Derrick Barnes 2021 NFL Draft Overview
Derrick Barnes 2021 NFL Draft Profile
Not many college football athletes play more than one position. Purdue’s Derrick Barnes is one of those few players up for the task.
Barnes started his NFL journey at a Holy Cross High School in Kentucky. Many noted his versatility started there since he played on both sides of the football. As a running back, he racked up 1,567 rushing yards with 22 total touchdowns on 150 rushing attempts. In his senior year in high school, his defensive skills skyrocketed as he recorded 125 tackles, three interceptions, and four fumble recoveries. After his successful year, Barnes was ranked the 122nd best linebacker in the nation as a two-star recruit. Barnes initially committed to Toledo but changed his option to Purdue at the last second.
After spending his two years at linebacker for the Boilermakers, Barnes switched to the edge in 2019 and had a successful year for the Boilermakers. He recorded 63 tackles, 11 tackles for a loss, 7.5 sacks, two pass deflections, and a fumble recovery. He switched back to linebacker in his senior season, which gained national attention. Barnes led the Boilermakers’ defense in tackles, finished second on the team with tackles for a loss, and recorded his only interception against Illinois. He declared for the 2021 NFL Draft after his senior year finished. His productive senior season earned him a Senior Bowl invite. According to Pro Football Network’s practice reports, Barnes exhibited great athleticism and made three tackles in the game, raising eyebrows from different teams.
Barnes finished his four-year collegiate career with 226 tackles, 25 tackles for a loss, 10.5 sacks, one interception, three pass deflections, and a recovered fumble.
- Versatile; plays both defensive end and linebacker;
- Core special teams player;
- Great tackler;
- Good handwork;
- Displays good speed, play strength, and explosiveness on tape;
- Mismatch for TEs looking to block him;
- Fills the gap well against the run.
- Slow getting off blocks;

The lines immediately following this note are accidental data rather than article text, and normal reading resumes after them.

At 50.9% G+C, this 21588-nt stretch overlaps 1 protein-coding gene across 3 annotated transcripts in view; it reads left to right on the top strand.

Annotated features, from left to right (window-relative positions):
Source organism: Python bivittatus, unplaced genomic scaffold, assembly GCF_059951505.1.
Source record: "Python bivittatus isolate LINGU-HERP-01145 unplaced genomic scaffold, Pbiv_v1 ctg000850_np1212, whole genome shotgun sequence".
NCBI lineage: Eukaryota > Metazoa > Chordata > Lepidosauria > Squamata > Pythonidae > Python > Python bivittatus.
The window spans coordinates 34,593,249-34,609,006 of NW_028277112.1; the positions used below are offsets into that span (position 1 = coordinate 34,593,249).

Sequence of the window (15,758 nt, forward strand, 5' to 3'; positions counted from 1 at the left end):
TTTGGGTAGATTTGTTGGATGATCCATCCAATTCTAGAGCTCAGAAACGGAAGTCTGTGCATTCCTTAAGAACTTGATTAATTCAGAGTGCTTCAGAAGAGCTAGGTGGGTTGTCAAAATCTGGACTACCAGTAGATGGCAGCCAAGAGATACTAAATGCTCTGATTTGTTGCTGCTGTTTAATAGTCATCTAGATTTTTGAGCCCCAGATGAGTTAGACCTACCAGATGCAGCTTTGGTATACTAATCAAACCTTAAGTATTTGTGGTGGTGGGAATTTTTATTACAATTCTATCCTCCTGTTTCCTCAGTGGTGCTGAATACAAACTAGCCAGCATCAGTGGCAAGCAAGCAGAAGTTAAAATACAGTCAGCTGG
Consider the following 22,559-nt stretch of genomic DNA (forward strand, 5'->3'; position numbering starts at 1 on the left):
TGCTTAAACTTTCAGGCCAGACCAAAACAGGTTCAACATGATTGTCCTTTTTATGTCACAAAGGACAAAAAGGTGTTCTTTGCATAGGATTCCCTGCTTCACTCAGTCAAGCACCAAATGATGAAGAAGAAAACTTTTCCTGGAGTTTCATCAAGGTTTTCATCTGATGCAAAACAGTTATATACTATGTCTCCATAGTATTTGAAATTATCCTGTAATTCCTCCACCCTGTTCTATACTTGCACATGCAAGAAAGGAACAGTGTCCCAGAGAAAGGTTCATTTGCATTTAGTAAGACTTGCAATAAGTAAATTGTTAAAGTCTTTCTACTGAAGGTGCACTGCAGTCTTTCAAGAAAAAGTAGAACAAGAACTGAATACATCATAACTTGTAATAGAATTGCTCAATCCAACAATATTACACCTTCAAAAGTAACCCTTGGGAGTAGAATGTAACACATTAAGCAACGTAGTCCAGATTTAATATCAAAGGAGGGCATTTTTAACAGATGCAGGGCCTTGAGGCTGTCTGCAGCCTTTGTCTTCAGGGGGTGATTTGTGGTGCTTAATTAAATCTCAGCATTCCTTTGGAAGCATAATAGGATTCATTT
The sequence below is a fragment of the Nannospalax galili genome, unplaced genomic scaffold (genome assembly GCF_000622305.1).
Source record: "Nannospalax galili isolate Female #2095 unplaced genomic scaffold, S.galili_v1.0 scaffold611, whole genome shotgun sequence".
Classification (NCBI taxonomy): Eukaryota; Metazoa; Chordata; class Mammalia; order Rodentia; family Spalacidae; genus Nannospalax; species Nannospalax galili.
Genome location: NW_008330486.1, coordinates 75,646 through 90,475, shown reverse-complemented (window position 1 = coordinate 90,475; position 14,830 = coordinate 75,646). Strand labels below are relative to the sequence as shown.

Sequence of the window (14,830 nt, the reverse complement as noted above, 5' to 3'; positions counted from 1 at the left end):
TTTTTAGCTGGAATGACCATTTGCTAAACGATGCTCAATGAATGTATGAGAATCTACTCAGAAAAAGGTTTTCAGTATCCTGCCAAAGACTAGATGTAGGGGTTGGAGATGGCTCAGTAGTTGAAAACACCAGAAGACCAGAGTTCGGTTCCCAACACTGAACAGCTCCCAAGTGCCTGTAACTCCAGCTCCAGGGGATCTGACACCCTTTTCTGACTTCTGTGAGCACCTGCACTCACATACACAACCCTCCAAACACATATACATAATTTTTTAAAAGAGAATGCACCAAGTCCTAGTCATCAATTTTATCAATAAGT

- Not fluid flipping hips in coverage;
- Undersized in comparison to NFL linebackers;
- Slow on play diagnosis;
- Needs to work on finesse when rushing the passer.
Projection: 5th-6th round
Player Comparison: Jonathan Bostic
Team Fits: Kansas City Chiefs, Pittsburgh Steelers, Denver Broncos, Houston Texans
Bottom Line On Derrick Barnes
Derrick Barnes is one of the most versatile players coming out of this draft class. Though players who play multiple positions in college are likely to switch to one at the next level, Barnes’ versatility puts him above a lot of players at both positions. With the level of strength he has, Barnes is a clear mismatch for a tight end aiming to block him in the running game. When it comes to linemen attempting to block Barnes, he converts his strength to power, in order to create a disadvantage. With skills at both defensive spots, he can easily make any NFL roster as a core special teamer.
Being undersized is something players cannot change once they make the next level. However, there are certain ways players can attempt to make up for their height disadvantage. Barnes’ slow diagnosis to plays on defense could hurt him in the long run, especially when it comes to adjusting to next-level offenses. Diagnosing the play and getting off blocks are keys in the run game in football. With coaching and time, Barnes’s weaknesses can be fixed. However, if his weaknesses are not repaired, his ceiling is a core special teams player.
As a late-round pick, unless his drafting team is struck with an obscene amount of injuries, Barnes will start his career on special teams. With reps in practice and an uptick in playing time in game action, Barnes’s ceiling should heighten. Derrick Barnes has a lot of potential headed to the next level. Though good coaching overall will help Barnes with his weaknesses, a crafty defensive coordinator will play to his strengths.
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